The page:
Buying a Newly Constructed Condo?By: Selene Garcia
In an effort to provide easy to understand educational mortgage topics, Guaranteed Rate offers condo mortgage rules for buying newly constructed condos. There are many condo building features your lender will be concerned with whether you’re purchasing a unit in a new or established condo building.
When purchasing a condo unit, lenders want to ensure the entire condo project (the building) is warrantable. Warrantability refers to the favorable, or unfavorable, features of a condo building and whether or not a lender is willing to offer mortgages to buyers based on those particular features.
While there are some lenders that offer financing for non-warrantable condos, available rates and programs are not as competitive and typically require a higher down payment. Speak with your mortgage professional to learn more about purchasing non-warrantable condo units.
Warrantability for an established condo building focuses on pending lawsuits, non-owner rental units, blanket mortgage clauses and the association’s savings; however, there are additional requirements for newly established, or rehabilitated, condominium projects.
There are two ways a new condo project can be approved as warrantable:
Project Eligibility Review Service (PERS)
A PERS approval allows a developer to have the entire condo project approved by Fannie Mae prior to the completion of the project. This type of approval allows buyers to obtain competitive financing due to more flexible condo requirements.
For more details, speak with your seasoned mortgage professional about Fannie Mae PERS reviews.
If the development you’ve chosen has not been approved by Fannie Mae through a PERS approval then the building of your choice will need to meet the following requirements:
70 Percent Owner Occupancy. The lender requires 70 percent of the units sold, or under contract, are either occupied by an owner or used as a second home. For the lender, high owner occupancy in a new building translates into a safer investment (i.e., owners have a vested interest in the care and maintenance of the building).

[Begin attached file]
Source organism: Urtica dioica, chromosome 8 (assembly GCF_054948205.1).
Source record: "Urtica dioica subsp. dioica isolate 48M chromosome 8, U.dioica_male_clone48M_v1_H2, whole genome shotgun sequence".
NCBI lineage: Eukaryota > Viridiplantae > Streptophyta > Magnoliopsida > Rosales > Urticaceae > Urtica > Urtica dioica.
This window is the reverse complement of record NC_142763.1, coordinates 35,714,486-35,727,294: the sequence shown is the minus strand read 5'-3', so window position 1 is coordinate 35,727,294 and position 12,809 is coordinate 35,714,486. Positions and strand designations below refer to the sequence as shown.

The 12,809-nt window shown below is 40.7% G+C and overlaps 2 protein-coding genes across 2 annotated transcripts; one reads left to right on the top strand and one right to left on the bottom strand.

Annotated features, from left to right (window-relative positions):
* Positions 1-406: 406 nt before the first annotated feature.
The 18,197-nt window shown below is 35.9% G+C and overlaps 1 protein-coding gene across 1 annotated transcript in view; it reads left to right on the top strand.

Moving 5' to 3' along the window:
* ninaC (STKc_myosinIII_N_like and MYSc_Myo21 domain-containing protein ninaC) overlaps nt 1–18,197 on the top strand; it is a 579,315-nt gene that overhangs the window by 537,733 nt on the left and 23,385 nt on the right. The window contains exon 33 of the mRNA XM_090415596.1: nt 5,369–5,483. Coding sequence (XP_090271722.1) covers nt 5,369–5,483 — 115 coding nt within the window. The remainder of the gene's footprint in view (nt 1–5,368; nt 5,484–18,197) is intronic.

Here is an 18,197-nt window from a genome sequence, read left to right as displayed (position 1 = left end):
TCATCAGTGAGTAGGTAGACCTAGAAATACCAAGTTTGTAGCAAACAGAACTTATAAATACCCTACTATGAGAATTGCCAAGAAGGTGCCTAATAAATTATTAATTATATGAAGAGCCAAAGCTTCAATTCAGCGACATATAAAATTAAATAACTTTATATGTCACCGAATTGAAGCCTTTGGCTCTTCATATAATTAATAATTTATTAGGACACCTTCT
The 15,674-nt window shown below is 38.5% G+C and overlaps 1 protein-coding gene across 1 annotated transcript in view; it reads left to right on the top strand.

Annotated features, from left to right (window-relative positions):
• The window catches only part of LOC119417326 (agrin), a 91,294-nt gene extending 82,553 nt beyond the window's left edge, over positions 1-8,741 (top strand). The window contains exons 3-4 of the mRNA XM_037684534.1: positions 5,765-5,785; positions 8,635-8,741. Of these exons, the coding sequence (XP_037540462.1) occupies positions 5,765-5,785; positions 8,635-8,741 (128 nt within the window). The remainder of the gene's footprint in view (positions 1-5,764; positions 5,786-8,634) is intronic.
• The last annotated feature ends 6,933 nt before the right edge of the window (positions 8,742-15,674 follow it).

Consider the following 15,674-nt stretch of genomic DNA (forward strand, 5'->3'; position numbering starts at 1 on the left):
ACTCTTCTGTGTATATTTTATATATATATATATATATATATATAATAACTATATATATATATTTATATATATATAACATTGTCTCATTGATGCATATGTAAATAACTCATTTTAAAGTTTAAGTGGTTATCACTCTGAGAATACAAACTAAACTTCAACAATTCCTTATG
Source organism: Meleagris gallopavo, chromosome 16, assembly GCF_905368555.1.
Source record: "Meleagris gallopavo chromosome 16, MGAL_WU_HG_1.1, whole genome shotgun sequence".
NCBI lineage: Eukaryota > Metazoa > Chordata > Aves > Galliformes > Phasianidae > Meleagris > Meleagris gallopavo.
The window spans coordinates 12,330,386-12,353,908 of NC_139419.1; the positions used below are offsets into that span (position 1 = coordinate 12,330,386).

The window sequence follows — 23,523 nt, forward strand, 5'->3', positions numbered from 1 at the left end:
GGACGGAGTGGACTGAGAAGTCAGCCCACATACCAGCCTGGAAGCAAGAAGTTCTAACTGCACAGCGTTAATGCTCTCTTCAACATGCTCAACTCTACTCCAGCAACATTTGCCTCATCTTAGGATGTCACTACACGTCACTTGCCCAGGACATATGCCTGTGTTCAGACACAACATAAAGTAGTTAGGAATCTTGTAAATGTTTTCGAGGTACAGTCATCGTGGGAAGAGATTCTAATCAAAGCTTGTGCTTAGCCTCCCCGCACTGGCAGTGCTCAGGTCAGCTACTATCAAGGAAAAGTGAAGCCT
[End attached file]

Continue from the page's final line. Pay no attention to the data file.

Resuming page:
Complete Construction. Lenders require the completion of allcommon elements such as: hallways, lobby, laundry and exercise facilities prior to any sale. From the lender’s perspective, if the developer runs into financial challenges, an incomplete building can negatively impact the value of their collateral.
Additional Phases. The lender wants to ensure the building is not subject to additional construction (i.e. additional towers or floors which need to be completed). Again the concern here is the lender’s investment – at minimum the project should be completed.
Condo Association. In a new project, the developer will hand over control of the association to the building owners when about 75 percent of the units have been sold.
To be clear, your lender is looking for all of these questions to be answered with a yes. If no is the answer to any of these questions, the project is non-warrantable and you’ll need to adjust your financing expectations.
With regard to warrantability, Fannie Mae will sometimes make exceptions for an already established condo building; however, with newly constructed condo buildings Fannie is very clear about the requirements.
When in the market for a condo, be sure and let your mortgage professional know what type of building you prefer – new construction or an already established condo building.